Thursday, March 31, 2011

Raising eco-friendly kids: Five tips to get them involved

There's been something of a learning curve for adults who want to go green - but as being environmentally friendly becomes more and more necessary, it's even more important to teach young children how to incorporate being green into their everyday lives.

With so much complex language surrounding the green movement, it might seem like too much for young kids to handle. However, children's favorites, like the curriculum-based "Sid the Science Kid" series from The Jim Henson Company, make the concept of going green easier, thanks to a relatable cast, humor and music that are used as teaching tools.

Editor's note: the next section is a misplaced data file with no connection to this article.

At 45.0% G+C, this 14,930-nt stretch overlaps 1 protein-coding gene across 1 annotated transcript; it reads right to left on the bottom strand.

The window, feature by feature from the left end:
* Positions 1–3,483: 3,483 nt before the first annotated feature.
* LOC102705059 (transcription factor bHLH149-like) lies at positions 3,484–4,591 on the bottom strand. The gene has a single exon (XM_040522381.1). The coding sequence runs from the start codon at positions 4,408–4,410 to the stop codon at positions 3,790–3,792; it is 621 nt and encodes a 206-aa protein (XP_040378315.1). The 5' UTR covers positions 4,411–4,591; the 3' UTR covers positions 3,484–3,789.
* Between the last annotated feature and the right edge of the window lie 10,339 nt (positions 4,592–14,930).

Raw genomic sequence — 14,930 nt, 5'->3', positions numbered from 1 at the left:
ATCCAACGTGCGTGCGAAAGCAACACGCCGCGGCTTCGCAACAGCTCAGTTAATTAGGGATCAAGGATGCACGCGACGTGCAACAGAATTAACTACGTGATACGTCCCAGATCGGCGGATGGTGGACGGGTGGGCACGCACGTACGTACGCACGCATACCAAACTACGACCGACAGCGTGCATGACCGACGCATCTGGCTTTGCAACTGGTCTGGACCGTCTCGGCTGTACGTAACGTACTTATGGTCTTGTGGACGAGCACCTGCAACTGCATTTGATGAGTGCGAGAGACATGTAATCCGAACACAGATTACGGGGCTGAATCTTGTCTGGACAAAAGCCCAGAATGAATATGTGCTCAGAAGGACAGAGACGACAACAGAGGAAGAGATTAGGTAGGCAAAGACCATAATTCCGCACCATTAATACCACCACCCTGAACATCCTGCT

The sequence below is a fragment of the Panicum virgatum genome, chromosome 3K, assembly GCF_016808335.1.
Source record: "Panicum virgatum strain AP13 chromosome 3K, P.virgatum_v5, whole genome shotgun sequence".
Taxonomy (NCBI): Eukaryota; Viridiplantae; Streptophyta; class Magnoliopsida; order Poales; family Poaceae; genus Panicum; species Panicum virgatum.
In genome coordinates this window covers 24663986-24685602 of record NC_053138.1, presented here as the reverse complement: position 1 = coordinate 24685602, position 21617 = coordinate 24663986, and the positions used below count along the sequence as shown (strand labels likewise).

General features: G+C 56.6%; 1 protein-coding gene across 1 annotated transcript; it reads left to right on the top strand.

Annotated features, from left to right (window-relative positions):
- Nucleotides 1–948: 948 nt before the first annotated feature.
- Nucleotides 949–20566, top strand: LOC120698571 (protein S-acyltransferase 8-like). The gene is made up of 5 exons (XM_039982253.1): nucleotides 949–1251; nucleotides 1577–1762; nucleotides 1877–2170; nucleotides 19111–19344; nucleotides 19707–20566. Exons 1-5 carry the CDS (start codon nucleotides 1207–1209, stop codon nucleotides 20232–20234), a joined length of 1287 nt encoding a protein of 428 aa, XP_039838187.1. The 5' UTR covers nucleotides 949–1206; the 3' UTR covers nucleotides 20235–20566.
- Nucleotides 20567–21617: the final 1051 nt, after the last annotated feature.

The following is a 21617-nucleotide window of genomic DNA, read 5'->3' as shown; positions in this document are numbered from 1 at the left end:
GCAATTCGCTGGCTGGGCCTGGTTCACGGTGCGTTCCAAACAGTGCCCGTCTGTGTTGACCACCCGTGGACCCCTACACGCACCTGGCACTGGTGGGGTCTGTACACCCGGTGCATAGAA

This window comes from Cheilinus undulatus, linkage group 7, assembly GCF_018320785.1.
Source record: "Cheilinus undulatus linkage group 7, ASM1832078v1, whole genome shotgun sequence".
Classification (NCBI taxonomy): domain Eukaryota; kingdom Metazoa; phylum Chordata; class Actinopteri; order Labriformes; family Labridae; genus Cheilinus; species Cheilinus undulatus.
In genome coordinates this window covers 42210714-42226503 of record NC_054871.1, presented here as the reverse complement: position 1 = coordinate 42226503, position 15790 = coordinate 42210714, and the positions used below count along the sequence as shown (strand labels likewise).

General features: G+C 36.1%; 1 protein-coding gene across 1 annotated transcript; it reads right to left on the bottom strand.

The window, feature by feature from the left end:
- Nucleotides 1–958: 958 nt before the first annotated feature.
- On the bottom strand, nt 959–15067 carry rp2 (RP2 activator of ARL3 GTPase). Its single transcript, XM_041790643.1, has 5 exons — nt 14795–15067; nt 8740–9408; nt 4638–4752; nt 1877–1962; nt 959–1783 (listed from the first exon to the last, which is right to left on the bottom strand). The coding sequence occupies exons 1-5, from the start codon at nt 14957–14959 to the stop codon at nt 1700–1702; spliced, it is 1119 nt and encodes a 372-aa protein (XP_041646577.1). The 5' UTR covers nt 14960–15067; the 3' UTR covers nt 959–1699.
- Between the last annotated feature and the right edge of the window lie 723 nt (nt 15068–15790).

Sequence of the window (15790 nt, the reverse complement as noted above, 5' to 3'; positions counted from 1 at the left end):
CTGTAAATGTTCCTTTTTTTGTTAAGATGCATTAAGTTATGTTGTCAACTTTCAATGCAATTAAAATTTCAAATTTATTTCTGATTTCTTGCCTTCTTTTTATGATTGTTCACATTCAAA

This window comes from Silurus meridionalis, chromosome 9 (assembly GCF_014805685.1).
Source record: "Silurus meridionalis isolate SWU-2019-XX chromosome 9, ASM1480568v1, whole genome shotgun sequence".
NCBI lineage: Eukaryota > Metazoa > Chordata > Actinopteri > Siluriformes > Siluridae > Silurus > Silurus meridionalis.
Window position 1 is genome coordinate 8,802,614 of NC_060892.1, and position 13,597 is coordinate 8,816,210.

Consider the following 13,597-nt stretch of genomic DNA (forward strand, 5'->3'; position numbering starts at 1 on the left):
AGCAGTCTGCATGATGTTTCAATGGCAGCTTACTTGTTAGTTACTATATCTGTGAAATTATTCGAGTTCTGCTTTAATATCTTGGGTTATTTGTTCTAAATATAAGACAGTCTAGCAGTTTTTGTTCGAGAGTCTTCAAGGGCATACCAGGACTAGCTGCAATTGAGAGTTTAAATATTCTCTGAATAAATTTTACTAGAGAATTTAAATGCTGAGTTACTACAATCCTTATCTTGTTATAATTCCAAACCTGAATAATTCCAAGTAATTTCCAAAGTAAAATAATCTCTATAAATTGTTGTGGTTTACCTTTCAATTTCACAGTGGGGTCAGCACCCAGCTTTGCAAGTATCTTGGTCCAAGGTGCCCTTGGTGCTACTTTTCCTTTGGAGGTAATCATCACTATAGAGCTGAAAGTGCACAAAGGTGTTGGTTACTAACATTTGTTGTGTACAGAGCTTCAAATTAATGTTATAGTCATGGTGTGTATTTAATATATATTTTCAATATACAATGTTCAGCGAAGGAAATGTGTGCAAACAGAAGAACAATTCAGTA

To get your kids excited about being gentler to the environment and caring for our precious resources, make the conversation more accessible and fun. Sid the Science Kid offers these tips that young audiences can embrace:

*Don't waste water
You can save water by turning off the faucet while brushing your teeth, telling an adult if the faucet is leaking and not filling the bath tub to the very top.We can only use a teeny part of the water that's in the world, so we have to try to not waste it.

*Reduce air pollution
Engines create dirty air which is also known as air pollution. You can reduce air pollution by riding bikes and walking instead of using a car. If we stop our air from getting dirty in the first place, we won't have to worry about cleaning it later.

*Plant a tree
Trees are beautiful and they are useful in so many ways. One of the most important things they do is clean the air we breathe. You can do your part to help by planting a tree, and watering trees and plants to help them grow.